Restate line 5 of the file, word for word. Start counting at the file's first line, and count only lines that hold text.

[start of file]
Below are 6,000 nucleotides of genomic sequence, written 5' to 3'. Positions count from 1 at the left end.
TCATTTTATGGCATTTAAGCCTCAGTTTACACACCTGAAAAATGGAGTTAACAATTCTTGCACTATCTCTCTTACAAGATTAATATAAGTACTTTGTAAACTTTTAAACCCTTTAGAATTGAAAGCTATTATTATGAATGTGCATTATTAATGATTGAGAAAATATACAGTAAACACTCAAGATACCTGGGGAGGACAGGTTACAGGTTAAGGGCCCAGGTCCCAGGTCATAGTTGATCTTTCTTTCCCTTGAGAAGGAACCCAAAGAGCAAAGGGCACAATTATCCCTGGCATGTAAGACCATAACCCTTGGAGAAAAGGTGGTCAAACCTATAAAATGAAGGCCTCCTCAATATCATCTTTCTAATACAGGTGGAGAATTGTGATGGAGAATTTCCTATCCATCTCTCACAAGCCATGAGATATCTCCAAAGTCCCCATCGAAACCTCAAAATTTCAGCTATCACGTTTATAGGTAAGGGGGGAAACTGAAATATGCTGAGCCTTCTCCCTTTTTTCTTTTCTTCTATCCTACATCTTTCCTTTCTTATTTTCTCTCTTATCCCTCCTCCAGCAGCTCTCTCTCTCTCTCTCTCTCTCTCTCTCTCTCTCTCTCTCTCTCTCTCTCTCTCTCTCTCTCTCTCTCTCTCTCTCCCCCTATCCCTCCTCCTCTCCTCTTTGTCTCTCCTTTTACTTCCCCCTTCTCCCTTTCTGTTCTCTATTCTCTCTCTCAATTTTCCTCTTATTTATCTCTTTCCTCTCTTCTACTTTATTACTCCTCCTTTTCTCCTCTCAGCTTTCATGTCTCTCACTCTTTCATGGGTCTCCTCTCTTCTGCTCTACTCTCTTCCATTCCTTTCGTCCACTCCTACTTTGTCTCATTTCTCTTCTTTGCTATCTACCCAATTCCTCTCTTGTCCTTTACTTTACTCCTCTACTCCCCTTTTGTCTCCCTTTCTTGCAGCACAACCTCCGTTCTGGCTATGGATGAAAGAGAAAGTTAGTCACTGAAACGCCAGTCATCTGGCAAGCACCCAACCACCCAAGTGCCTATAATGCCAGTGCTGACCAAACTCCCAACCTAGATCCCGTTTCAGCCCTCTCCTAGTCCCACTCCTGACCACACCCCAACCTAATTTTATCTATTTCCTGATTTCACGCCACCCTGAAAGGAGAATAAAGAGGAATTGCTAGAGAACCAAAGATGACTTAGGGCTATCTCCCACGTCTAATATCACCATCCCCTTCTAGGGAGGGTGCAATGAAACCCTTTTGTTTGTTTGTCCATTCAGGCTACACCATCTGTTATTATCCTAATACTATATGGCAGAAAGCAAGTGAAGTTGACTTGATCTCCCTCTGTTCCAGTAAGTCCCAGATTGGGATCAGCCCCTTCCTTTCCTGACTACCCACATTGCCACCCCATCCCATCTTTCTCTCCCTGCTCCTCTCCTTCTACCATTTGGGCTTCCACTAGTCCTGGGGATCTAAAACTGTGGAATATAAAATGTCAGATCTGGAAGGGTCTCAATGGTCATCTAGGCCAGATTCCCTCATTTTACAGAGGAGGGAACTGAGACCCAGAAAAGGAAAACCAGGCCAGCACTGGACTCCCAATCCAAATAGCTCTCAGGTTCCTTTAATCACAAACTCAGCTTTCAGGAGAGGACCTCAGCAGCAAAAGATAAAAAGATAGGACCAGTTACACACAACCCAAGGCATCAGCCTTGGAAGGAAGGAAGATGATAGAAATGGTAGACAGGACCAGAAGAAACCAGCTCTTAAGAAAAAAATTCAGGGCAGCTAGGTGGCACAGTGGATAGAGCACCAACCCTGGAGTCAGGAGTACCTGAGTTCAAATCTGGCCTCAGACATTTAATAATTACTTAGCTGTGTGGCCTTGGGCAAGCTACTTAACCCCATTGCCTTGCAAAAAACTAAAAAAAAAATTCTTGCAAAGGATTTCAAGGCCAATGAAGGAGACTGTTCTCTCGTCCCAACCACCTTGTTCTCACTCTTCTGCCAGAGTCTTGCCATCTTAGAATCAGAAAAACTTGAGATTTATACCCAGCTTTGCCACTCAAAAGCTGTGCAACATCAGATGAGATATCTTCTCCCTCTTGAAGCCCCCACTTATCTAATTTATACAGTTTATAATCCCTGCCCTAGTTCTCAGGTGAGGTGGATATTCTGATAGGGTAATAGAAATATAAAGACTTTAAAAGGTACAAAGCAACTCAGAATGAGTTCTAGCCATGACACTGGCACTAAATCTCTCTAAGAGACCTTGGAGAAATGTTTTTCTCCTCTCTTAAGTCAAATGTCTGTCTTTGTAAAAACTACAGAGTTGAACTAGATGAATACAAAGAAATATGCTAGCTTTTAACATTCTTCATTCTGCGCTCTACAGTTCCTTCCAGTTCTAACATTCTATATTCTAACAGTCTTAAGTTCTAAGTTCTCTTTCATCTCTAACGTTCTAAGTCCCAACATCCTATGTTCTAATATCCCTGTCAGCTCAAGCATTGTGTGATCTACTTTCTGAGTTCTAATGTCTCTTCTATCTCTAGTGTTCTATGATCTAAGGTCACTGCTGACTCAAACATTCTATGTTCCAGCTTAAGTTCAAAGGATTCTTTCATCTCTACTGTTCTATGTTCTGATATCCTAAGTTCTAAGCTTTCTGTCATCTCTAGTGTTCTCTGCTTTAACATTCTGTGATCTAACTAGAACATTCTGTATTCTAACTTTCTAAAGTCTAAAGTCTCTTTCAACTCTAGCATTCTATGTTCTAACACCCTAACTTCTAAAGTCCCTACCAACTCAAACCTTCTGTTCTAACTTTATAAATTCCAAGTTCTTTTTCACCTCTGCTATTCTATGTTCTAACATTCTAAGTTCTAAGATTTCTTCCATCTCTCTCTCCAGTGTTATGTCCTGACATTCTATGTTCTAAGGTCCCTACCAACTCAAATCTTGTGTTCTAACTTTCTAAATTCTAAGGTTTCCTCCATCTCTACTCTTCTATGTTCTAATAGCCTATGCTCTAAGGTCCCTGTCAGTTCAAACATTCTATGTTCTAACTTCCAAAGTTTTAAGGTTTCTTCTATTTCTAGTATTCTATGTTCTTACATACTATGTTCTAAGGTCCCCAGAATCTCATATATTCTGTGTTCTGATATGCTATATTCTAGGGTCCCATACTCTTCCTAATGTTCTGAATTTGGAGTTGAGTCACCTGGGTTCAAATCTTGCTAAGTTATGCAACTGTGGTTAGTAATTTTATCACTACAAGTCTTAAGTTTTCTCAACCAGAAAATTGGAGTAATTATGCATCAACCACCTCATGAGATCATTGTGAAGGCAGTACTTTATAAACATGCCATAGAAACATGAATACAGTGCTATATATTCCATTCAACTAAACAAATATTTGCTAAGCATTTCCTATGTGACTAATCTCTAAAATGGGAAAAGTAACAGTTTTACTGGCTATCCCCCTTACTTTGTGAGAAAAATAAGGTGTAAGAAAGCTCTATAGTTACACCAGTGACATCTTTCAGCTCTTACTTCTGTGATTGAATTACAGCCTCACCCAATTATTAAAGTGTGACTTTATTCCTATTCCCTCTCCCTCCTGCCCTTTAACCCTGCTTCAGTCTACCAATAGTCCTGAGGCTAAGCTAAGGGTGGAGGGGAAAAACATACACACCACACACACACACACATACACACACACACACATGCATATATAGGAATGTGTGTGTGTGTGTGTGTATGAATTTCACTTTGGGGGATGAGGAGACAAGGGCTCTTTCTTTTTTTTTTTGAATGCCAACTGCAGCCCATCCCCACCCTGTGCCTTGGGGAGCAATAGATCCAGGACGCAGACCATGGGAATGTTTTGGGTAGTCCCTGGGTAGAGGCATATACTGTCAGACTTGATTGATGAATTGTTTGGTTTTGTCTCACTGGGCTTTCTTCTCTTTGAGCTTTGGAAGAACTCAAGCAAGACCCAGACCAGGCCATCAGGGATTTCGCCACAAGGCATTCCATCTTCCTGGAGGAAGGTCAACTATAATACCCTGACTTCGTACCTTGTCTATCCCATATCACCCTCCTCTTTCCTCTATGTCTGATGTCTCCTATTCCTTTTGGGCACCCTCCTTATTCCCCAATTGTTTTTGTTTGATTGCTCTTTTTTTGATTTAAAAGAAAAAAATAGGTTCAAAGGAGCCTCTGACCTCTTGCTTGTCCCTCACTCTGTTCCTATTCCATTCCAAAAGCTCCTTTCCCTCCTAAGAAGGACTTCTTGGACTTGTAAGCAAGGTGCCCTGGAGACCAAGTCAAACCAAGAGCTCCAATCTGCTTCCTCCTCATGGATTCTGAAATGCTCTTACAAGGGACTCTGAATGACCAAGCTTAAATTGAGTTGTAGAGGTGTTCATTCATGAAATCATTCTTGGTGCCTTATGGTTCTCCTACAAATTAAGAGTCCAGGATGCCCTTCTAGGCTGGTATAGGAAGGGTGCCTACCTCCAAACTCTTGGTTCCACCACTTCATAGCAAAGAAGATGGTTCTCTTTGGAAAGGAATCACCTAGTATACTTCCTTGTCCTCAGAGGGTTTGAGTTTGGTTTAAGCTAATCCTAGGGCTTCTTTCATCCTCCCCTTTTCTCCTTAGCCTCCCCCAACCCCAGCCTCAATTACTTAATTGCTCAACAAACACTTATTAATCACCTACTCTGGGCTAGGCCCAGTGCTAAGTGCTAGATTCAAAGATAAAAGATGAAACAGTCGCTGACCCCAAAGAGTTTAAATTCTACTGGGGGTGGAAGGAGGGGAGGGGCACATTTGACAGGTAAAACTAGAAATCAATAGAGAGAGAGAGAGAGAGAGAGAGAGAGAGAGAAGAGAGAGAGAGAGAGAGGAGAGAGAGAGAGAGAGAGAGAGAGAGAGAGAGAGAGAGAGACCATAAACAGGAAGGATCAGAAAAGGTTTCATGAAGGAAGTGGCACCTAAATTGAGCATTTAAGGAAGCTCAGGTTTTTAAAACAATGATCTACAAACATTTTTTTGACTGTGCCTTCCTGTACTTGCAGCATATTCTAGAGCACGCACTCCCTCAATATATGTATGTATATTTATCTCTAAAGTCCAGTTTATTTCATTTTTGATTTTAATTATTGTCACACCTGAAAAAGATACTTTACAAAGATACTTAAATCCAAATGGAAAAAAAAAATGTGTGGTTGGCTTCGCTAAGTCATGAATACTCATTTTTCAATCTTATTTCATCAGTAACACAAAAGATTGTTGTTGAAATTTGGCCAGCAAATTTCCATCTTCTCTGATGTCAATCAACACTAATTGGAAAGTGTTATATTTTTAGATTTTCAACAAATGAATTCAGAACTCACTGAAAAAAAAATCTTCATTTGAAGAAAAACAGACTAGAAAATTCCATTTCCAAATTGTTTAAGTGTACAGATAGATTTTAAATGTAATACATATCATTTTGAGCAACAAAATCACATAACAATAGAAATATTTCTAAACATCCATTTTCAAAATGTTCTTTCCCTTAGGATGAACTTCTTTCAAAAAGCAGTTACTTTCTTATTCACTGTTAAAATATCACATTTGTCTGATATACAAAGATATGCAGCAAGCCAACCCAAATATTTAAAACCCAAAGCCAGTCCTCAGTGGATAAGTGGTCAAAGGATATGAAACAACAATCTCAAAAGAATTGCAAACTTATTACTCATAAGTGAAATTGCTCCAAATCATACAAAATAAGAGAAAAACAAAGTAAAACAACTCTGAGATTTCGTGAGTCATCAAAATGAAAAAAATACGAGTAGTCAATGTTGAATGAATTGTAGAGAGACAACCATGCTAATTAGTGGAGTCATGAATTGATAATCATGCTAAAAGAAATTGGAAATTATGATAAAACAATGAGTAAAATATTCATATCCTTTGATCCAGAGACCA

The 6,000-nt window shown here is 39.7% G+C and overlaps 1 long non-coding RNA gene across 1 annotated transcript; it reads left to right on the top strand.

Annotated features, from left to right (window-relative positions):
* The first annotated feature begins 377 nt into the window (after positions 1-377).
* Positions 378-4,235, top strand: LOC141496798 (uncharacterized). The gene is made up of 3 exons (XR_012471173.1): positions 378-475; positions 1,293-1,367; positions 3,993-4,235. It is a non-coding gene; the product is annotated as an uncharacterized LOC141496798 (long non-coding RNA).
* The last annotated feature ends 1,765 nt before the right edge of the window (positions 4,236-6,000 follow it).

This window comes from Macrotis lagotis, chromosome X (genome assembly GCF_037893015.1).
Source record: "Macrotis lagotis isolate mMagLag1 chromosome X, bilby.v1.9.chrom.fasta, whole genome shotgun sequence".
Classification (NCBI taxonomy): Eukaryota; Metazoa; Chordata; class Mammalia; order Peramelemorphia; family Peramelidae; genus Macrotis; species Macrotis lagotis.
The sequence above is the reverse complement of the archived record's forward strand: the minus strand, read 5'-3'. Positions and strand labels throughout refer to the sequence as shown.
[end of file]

* The first annotated feature begins 377 nt into the window (after positions 1-377).